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HomeNewsArchives'Sweet Island Man' Sammy Watts Is in a 'Party Mood'

'Sweet Island Man' Sammy Watts Is in a 'Party Mood'

Sept. 9, 2004 – Sammy Watts is in a "Party Mood," and everyone's invited to get the CD and start listening and dancing.
Watts has made music from St. Kitts to Nevis, from Madison Square Garden to Hollywood, from Memphis to Rhode Island, from Canada to Paris. But a goodly number of years ago he settled in St. Thomas and began composing, singing and playing from one end of St. Thomas to the other: Partnered up with Bolongo "umpteen years ago" in 1977, the "Sweet Island Man" formed bands known as Soul Sides, Unity and Soul, the Sammy Watts Combo and played Pirates Parlor, Bluebeard's Castle, The Boardroom, Hillside, Sapphire — the list goes on, as does the music.
In the early '70s he toured the United States, Europe and Canada, and he remains grateful for the opportunity to see the world through his music. He recorded in jam sessions with Isaac Hayes, and played with bands for movies — including "Save the Children" — and television programs, such as the Stevie Wonder special with Jack Benny and Helen Ready. Parts of that life, though, were hectic, he said. For a time headquartered in Memphis, he might do a show in Little Rock, Ark.; maybe the next night have to be in Rhode Island, so take the train, get on a bus in New York City. Another time, take a bus from New York to California. He enjoyed a less-hectic Canada stint of a week, playing every night in the same place.
Once he got to Europe, he found a pace to his liking, in Paris, Rome, and Cannes. Cannes, his favorite, was a waterfront town, he said, that "gave him a West Indian feeling."
He's been part of the Caribbean music scene since he began playing in Nevis at age 14 on a stringed instrument homemade from a sardine can, nylon fishing line and a shingle. His father played on a fife he himself had made, so young Sammy learned music at home.
But music, he said, was reserved for special occasions such as masquerading and Christmas, so he didn't hear a lot of it. He moved to St. Kitts, where he took up the quattro, a four-string instrument when an experienced musician took him under his wing and said, "Here, take my quattro." The baritone quattro has a nice, solid sound, Watts said, but he really preferred the guitar, which became "his instrument;" he "likes music with a strong bottom" and guitar has the two bass strings. At the age of 18, he was invited to join a band — because he "lived country" — and the bandleader didn't want those town boys who had "an attitude." Once the band began playing he moved to Basseterre.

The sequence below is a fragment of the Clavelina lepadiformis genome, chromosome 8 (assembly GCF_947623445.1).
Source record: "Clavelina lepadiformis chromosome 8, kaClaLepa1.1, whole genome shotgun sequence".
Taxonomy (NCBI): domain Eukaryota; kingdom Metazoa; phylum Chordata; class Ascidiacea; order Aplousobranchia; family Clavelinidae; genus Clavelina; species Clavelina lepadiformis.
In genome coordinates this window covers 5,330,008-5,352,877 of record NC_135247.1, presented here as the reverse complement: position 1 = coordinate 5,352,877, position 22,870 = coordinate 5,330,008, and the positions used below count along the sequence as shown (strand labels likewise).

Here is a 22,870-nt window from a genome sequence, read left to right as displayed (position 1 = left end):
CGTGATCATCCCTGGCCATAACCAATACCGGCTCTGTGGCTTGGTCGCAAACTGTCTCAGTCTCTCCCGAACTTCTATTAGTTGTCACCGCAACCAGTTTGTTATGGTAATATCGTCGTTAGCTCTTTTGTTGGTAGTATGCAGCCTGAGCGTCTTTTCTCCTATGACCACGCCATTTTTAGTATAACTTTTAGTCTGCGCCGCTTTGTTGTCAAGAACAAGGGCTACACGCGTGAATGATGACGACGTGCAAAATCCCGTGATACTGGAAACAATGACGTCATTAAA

When he came to St. Thomas, he played a lot with local bands, learning their particular style. Syncopation differs, he said, from island to island. Now he uses a synthesizer, which seems to a listener like the best of all worlds: he can "play" any instrument he chooses. He also plays steelpan, but he's long since gone off into composing — music and lyrics.
Words and music? The words are easy, he said, because language is endless. But music is harder: It only has 12 sounds!
He still plays and sings around the island, but he spoke a little sadly of how live entertainment is not like it used to be; there's a loss of pride in performance because of "karaoke and DJs."
"The hotels don't even build stages any more," he said.
He talked about quadrille and quelbe. The music he remembers in St. Kitts came out of masquerading, and it was usually fife and drum — somewhat similar to early V.I. quelbe. He was surprised at the many different instruments used when he came to St. Thomas. When he came, he said he thought quelbe was "everything but gospel." He sees a strong influence from Europe, especially the Irish, on Caribbean music, but always with the underlying African drumming.
He loves Barbara Streisand and included "Evergreen" in an earlier album. "Impossible Dream," he said is his favorite song.
Why is "Party Mood" his first recording published in a decade? "I hate the business end with a passion," he said. Putting an album together, writing the music, that's the part he likes. "I could put out three albums a year for the next 20 years." But selling an album is hard — pirating, distribution woes, complications outside music.
He wrote, arranged and produced music and lyrics for all songs on the new CD except Aerosmith's "Don't Want to Miss a Thing." Guitar synthesizer and sequencing acoustic and electric guitar and also by Watts. The CD is a "soca album with a blend of reggae, rock ballads and a hint of Latin flavor," a release said. Titles include "Nothing Good Comes Easy," "Rhythm in Meh Head," and "Dance" — some of the 10 songs familiar, a couple written for this recording.
The CD was recorded at Doghouse Studio with Wayne Samuel as engineer. It's available at record stores all over the Virgin Islands, but if you want to catch him in person, it has to be on St. Thomas, and he is still out playing on the island. He doesn't do anything other than music, he said: "I love doing it."
Sounds as if Sammy Watts is living his own "Impossible Dream."

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